Damaged caused to telecommunications networks in Japan by the March 11 earthquake will take months to fully repair.
The earthquake caused massive disruption to the country's telephone network mainly from damage to infrastructure or overloading. The latter has now eased but a lot of work remains until base stations are repaired or replaced in the affected area.
NTT DoCoMo, Japan's largest cellular carrier, said two thirds of its 10,000 base stations in northern Japan were out of action immediately following the earthquake but the network has rapidly recovered. As of 1 pm Thursday, the carrier still had 810 base stations out of action, said Naoko Minobe, a spokeswoman for the company.
Recovering in some areas could take several months. In the meantime it has 30 mobile base stations in the region serving towns that would otherwise not have service, but the base stations only reach a few hundred meters. Beyond that, many areas remain with no cell phone service from the carrier or Japan's other cellular operators.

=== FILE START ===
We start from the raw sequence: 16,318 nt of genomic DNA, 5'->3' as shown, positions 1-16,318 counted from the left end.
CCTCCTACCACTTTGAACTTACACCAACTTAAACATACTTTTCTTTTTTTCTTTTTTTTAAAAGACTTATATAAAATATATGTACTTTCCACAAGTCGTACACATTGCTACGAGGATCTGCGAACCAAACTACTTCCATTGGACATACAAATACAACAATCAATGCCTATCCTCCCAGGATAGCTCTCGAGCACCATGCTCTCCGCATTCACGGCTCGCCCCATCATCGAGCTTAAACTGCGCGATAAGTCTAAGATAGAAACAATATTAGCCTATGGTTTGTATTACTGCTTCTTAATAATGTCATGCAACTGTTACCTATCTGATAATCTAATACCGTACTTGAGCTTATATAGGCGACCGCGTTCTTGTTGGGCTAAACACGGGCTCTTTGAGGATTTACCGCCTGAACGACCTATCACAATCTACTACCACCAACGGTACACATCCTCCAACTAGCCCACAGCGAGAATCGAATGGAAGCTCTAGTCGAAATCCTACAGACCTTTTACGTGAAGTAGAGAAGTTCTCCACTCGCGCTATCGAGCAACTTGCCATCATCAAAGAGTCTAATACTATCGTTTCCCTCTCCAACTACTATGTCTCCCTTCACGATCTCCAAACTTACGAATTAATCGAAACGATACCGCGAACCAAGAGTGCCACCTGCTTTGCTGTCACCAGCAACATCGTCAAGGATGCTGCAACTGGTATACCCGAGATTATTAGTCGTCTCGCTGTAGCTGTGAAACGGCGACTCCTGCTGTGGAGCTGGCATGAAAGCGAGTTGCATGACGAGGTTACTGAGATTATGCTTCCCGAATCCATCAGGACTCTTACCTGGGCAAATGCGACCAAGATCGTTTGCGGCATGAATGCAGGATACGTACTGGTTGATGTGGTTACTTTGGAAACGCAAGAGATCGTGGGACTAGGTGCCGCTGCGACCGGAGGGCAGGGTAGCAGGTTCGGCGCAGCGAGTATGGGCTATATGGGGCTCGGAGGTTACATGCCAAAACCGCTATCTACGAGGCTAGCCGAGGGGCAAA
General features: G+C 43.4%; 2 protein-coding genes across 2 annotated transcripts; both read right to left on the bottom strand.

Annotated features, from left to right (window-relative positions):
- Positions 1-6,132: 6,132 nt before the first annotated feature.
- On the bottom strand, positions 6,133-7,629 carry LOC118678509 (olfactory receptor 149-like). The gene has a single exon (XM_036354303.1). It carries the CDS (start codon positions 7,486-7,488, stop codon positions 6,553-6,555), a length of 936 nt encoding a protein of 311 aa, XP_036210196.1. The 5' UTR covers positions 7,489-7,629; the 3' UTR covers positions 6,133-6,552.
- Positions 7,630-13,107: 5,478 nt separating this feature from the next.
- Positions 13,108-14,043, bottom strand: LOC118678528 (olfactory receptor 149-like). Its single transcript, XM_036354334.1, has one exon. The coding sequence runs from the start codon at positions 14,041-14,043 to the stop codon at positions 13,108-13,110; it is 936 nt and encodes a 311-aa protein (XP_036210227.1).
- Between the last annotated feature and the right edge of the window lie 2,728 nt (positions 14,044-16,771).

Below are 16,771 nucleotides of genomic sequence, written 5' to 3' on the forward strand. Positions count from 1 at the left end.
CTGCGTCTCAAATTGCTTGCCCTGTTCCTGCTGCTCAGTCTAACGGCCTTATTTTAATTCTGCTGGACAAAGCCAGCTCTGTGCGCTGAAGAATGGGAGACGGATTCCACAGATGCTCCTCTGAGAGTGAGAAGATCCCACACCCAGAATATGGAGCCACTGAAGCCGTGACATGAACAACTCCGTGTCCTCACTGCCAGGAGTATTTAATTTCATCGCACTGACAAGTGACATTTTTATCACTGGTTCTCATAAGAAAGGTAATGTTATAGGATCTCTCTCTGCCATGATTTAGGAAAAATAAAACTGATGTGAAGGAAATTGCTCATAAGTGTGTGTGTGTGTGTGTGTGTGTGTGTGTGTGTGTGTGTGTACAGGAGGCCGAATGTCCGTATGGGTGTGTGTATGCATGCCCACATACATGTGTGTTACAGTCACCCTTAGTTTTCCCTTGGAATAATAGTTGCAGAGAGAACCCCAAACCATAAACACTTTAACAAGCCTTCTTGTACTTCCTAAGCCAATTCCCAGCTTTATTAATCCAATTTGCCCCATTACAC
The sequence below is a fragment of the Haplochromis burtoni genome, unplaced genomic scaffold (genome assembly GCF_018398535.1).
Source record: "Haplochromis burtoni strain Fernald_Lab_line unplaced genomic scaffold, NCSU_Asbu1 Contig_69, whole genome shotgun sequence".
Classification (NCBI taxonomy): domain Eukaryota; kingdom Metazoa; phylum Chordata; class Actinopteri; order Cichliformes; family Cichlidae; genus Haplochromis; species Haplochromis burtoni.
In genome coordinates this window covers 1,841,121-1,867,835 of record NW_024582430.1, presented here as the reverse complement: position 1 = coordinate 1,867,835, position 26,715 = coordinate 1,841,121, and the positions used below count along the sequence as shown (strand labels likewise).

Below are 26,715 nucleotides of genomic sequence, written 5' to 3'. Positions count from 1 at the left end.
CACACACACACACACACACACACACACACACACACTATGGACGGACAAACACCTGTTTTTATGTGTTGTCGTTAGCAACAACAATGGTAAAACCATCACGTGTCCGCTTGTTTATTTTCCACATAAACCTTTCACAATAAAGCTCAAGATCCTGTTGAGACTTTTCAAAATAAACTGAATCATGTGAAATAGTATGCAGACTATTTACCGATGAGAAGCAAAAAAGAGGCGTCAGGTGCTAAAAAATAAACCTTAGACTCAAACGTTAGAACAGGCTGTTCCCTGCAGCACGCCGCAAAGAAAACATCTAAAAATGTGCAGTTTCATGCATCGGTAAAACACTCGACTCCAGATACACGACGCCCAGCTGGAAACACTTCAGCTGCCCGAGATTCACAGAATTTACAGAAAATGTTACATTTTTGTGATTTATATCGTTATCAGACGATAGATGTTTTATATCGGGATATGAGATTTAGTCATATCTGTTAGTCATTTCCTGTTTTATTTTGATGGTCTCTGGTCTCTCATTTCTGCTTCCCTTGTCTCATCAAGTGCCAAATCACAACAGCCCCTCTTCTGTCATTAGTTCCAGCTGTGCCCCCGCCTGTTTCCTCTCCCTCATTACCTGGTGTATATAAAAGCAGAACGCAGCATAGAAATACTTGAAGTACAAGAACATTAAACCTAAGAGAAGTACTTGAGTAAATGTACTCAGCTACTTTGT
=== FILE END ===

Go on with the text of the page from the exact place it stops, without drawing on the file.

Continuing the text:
Immediately after the earthquake, cellular traffic spiked and carriers implemented restrictions across east Japan including in Tokyo. At one point, NTT DoCoMo was only connecting one in ten calls from handsets, but the restrictions were lifted a day after the quake. A surge in calls is still seen after strong aftershocks and restrictions have sometimes been reintroduced to avoid clogging the network.
NTT East, the fixed-line carrier for the region, lost 1.5 million phone, ISDN and fiber optic Internet lines when the quake hit. It has restored most, but 155,000 lines remain without service because telephone exchanges were too badly damaged or have lost their connection to NTT's backbone network.
To help people stay connected, NTT is offering free calls from all public phones in six quake-hit prefectures in northern Japan. It has also installed 2,076 additional public phones in 615 locations.